Following passage of the Occupational Safety and Health Act of 1970, safety and health conditions in our nation's workplaces have improved. Workers' lives have been saved and injury and illness rates have dropped in many industry sectors of the economy. However, too many employers continue to cut corners and violate the law, putting workers in serious danger and costing lives. Many hazards remain unregulated. The job safety law needs to be updated to provide protection for all workers who lack coverage and to strengthen enforcement and workers’ rights. It's our job to continue this fight for safe jobs.
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Members of the District Council of Carpenters have been on strike against the Manufacturing Woodworkers Association. The location of their picket line is below. Please come out to show your support!
Join TWU Local 100 and Transit Forward to rally for safe, affordable, accessible and reliable transportation for all New Yorkers.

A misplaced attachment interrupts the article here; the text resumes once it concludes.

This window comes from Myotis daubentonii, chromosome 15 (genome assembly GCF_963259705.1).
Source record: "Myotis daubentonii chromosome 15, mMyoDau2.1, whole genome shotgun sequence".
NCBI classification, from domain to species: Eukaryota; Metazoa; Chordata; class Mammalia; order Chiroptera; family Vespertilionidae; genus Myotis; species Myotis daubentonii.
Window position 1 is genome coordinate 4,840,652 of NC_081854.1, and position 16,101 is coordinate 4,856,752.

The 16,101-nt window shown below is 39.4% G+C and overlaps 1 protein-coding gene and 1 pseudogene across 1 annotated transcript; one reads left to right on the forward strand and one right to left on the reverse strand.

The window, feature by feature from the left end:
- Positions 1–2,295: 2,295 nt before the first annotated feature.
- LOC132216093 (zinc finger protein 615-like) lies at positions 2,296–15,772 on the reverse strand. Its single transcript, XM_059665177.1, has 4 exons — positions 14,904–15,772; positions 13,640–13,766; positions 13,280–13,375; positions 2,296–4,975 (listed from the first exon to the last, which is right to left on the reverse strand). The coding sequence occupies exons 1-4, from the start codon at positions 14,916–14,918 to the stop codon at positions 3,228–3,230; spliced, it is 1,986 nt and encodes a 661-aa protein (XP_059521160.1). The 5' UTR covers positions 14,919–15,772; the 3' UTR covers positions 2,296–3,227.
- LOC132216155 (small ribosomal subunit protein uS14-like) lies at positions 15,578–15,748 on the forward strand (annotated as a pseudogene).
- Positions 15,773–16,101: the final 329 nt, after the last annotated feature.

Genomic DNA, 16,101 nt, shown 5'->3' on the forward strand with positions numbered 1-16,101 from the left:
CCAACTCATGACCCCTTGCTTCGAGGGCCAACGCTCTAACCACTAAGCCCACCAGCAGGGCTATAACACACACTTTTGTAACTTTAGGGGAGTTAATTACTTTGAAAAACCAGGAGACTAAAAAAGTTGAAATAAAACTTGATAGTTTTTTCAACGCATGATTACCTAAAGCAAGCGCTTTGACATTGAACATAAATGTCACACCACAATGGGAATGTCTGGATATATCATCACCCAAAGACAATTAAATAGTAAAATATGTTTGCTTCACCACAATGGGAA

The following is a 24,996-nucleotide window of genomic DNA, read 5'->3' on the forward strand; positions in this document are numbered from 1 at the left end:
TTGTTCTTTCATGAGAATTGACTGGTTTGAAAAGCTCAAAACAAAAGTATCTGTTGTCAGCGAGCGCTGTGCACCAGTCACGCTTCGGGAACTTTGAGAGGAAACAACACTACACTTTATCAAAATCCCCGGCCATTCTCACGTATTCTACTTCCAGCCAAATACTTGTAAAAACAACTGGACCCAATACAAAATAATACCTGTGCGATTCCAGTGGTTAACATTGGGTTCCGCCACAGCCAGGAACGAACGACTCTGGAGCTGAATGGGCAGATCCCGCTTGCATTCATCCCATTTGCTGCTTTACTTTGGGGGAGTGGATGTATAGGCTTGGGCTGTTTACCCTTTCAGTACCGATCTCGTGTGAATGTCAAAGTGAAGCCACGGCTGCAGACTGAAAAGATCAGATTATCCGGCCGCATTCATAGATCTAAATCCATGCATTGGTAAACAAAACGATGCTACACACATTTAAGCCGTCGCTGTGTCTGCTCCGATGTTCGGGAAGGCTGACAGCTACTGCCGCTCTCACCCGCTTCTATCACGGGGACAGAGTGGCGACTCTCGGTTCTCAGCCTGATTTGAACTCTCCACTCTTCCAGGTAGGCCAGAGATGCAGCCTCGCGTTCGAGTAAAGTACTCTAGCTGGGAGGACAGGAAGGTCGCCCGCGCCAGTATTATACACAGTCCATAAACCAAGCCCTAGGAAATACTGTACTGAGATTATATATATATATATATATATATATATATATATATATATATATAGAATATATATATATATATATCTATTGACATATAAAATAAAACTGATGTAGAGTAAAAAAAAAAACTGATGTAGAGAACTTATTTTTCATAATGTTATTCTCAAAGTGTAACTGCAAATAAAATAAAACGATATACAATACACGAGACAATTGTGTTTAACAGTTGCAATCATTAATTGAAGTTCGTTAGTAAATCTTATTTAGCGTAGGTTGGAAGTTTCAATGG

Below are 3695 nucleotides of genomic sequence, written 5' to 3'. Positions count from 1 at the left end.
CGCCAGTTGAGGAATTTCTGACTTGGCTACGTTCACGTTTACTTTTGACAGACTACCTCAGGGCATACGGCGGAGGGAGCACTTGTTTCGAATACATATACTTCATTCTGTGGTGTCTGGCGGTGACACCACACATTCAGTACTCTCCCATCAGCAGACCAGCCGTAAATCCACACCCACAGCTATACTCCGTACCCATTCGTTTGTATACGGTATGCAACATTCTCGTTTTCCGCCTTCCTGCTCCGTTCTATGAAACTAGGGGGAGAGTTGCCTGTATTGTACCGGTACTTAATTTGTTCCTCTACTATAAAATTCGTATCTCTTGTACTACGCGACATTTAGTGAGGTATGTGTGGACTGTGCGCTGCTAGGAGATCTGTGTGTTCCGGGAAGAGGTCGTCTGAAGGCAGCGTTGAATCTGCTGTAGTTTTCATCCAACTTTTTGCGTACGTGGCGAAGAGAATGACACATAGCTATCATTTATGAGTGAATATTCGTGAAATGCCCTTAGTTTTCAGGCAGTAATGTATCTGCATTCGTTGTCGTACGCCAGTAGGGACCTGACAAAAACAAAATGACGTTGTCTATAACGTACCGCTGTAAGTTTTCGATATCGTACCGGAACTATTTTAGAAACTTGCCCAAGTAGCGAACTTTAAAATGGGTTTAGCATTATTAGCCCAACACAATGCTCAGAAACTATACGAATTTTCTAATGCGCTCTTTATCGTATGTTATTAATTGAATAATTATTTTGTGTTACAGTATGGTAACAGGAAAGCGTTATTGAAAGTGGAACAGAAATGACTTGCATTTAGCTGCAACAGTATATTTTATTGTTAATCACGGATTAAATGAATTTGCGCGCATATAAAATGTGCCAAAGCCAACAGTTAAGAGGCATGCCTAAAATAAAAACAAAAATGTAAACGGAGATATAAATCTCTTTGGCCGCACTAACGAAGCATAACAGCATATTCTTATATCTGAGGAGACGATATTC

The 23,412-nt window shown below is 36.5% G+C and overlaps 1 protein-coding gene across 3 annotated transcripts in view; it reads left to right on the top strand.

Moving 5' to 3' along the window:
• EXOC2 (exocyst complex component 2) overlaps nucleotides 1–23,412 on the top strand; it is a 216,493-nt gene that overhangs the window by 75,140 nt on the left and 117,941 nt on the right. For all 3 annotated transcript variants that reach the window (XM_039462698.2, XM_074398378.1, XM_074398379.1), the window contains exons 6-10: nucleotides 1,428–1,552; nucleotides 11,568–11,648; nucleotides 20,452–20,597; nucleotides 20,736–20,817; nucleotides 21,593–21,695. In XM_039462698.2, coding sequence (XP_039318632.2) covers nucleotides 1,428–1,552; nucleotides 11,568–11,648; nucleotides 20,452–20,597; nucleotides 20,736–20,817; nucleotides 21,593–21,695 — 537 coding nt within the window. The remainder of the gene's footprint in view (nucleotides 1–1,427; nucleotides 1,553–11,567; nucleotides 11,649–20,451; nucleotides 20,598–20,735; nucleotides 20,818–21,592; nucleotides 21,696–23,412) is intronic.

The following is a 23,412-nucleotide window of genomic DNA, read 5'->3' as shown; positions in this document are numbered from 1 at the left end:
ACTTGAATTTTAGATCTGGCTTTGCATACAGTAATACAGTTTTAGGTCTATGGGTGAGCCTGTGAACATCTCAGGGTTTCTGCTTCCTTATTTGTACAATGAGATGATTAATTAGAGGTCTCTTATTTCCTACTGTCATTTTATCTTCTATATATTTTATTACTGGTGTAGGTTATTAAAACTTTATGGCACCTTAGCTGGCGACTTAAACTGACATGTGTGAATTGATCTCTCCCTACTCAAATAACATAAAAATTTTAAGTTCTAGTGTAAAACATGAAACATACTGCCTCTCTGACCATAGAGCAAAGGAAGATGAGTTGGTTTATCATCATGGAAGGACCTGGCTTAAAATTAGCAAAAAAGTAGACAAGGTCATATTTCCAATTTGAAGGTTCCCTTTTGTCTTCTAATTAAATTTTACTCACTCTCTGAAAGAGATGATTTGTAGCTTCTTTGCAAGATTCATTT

Join our brothers and sisters from Teamsters Local 237 representing NYC Housing Authority workers as they rally on July 2nd, to defend good jobs, programs and services from devastating sequestration cuts.
Join the CLC and the New York Committee for Occupational Safety and Health (NYCOSH) for a forum and panel discussion on a recent OSHA report which showed that non-union construction sites have been accounting for an increasing number of fatalities in New York City.
In the wake of the Rana Plaza building collapse that killed 1,127 and injured thousands
more, people throughout the world are calling on the companies profiting from worker
abuse to change the way they do business. Join the International Day of Action to pressure
Nurses and healthcare workers care about the Bed-Stuy community and all of Central Brooklyn, and are proud of our hospital. But years of financial mismanagement have left Interfaith Medical Center (IMC) in a state of crisis.
On Tuesday, June 12, thousands of City workers rallied at City Hall Park to demand fair contracts.
On Friday, May 24, 21 Queens “carwasheros,” made history by signing the first ever union contract for carwash workers in New York City. The carwasheros, members of RWDSU, voted to unionize as a way to protect themselves against wage and tip theft, and as a means of securing a series of raises, s